Wed. Apr 17th, 2024

The United Nations mentions the example of Turkiye in the “Bharat vs. India” dispute

By Sep 7, 2023
The United Nations mentions the example of Turkiye in the "Bharat vs. India" disputeThe United Nations mentions the example of Turkiye in the "Bharat vs. India" dispute

The rumored plans to switch the official spelling of the nation’s English name from “India” to “Bharat” have sparked a significant political debate.

Amid rumors of a probable name change from ‘India’ to ‘Bharat,’ a top United Nations official said on Wednesday that the world body analyzes petitions from countries to change their names as they come in. Farhan Haq, Deputy Spokesperson for United Nations Secretary-General Antonio Guterres, highlighted Turkey changing its name to Turkiye and the United Nations agreeing to the formal request, according to Press Trust of India.

“In the case of Turkiye, we responded to a formal request from the government.” “Obviously, if we get requests like that, we consider them as they come,” he said in answer to a question on PTI’s report that India’s name may be changed to Bharat.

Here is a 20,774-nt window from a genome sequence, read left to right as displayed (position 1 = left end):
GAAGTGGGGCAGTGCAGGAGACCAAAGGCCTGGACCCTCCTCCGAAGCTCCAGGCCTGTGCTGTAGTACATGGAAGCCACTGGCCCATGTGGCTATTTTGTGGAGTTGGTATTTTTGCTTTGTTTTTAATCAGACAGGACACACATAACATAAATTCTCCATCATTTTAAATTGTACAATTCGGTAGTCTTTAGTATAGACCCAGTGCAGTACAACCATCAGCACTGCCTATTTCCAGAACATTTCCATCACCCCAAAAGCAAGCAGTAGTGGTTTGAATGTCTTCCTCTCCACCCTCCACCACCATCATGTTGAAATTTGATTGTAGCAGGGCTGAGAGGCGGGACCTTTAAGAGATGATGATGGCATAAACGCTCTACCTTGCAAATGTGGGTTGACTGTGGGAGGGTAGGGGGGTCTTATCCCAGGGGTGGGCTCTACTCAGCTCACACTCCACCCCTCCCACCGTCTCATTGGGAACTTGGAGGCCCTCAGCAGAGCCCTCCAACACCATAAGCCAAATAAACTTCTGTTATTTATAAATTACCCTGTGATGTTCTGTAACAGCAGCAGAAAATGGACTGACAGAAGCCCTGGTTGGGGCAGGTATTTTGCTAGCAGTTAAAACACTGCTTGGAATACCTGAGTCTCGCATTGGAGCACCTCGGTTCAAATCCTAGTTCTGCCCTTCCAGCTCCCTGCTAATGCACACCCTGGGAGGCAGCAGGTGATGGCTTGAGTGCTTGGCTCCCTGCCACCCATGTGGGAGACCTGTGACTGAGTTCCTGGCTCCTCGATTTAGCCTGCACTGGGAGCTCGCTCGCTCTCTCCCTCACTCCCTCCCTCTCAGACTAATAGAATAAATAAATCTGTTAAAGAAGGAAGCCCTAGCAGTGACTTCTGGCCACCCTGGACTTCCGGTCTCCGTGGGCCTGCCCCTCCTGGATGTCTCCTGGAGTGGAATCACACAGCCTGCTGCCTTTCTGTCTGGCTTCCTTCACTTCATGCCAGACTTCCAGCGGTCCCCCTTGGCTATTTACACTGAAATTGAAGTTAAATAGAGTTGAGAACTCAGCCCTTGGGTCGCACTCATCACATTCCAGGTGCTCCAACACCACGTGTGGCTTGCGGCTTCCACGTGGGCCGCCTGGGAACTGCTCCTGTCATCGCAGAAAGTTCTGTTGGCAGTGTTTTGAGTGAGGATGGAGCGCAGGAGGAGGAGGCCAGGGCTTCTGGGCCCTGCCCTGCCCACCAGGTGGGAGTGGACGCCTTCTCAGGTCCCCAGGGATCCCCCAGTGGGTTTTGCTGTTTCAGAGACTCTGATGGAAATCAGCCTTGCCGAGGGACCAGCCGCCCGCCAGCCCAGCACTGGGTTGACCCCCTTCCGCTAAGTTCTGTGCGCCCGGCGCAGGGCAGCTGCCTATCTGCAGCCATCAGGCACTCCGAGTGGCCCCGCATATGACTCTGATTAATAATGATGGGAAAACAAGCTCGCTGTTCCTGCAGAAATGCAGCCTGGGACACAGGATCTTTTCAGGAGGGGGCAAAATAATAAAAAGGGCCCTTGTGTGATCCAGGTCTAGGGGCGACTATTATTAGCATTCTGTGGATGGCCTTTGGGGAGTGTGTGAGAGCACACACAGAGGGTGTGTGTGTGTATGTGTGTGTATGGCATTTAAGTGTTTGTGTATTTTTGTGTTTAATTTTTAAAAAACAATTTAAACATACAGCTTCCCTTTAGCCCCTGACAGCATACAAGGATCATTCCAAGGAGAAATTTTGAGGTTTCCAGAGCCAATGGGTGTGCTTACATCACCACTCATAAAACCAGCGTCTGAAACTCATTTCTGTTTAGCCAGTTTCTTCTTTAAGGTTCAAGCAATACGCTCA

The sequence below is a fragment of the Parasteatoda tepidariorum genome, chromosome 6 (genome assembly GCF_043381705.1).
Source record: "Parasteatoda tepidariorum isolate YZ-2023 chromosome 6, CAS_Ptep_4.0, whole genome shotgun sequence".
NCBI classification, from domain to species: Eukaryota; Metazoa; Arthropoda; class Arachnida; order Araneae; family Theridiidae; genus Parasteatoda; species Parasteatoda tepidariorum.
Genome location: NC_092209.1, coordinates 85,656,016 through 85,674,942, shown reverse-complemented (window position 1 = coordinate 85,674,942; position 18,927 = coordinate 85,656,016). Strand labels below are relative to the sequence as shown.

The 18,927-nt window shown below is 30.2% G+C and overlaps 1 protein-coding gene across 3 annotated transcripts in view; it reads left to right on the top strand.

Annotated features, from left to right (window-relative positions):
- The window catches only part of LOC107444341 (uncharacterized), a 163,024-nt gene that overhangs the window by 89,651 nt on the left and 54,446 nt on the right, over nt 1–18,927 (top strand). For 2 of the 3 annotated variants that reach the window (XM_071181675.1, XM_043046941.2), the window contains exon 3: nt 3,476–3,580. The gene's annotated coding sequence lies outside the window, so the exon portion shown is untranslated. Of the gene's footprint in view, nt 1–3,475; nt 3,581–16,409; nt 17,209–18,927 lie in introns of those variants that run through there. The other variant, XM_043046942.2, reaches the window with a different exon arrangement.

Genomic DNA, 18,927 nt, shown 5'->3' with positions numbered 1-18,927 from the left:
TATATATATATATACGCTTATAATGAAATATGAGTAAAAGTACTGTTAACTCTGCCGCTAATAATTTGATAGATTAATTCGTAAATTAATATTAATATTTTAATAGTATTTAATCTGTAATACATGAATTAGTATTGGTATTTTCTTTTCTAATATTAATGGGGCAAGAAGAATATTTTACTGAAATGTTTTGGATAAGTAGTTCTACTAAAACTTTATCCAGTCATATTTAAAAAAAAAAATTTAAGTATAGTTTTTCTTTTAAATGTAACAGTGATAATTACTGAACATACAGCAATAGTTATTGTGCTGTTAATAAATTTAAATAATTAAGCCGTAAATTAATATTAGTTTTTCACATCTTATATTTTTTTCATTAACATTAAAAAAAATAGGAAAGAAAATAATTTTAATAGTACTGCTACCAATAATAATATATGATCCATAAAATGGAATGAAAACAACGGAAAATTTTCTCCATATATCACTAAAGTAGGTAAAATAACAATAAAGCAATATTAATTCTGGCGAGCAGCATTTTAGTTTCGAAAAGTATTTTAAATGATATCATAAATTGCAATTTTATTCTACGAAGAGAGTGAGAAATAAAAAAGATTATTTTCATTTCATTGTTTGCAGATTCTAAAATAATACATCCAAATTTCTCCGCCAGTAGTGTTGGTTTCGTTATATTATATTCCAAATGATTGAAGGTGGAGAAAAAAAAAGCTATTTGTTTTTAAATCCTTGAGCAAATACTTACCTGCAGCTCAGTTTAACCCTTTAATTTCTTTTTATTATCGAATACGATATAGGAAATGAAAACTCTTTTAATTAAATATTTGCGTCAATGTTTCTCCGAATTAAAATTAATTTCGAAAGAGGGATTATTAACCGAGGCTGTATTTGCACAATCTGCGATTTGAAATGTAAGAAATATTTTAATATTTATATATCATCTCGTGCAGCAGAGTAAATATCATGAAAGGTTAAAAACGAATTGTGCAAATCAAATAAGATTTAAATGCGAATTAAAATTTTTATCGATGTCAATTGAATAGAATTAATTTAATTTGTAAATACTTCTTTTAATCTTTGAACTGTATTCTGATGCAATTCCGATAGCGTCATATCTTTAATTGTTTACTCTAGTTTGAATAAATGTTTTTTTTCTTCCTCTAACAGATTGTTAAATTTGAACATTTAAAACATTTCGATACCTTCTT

A political row erupted on Tuesday after the invites for the G20 dinner called President Droupadi Murmu the ‘President of Bharat’ instead of the usual ‘President of India’, triggering speculation that the government may be about to change the country’s name.

However, Prime Minister Narendra Modi urged his cabinet colleagues to stay out of the political controversy around the word “Bharat” on Wednesday, emphasizing that it was the nation’s original name.

We, the people of India… is the first phrase in the preamble of the English version of the constitution, and “India, that is, Bharat, shall be a Union of States” is the second.

Except for the section identifying the names of the countries, the constitution replaces India with Bharat anywhere it appears in Hindi. This section reads, “Bharat, that is, India, shall be a Union of States.”

A constitutional amendment would be necessary to change India’s name to just Bharat, and both houses of parliament would need to approve it by a two-thirds majority.

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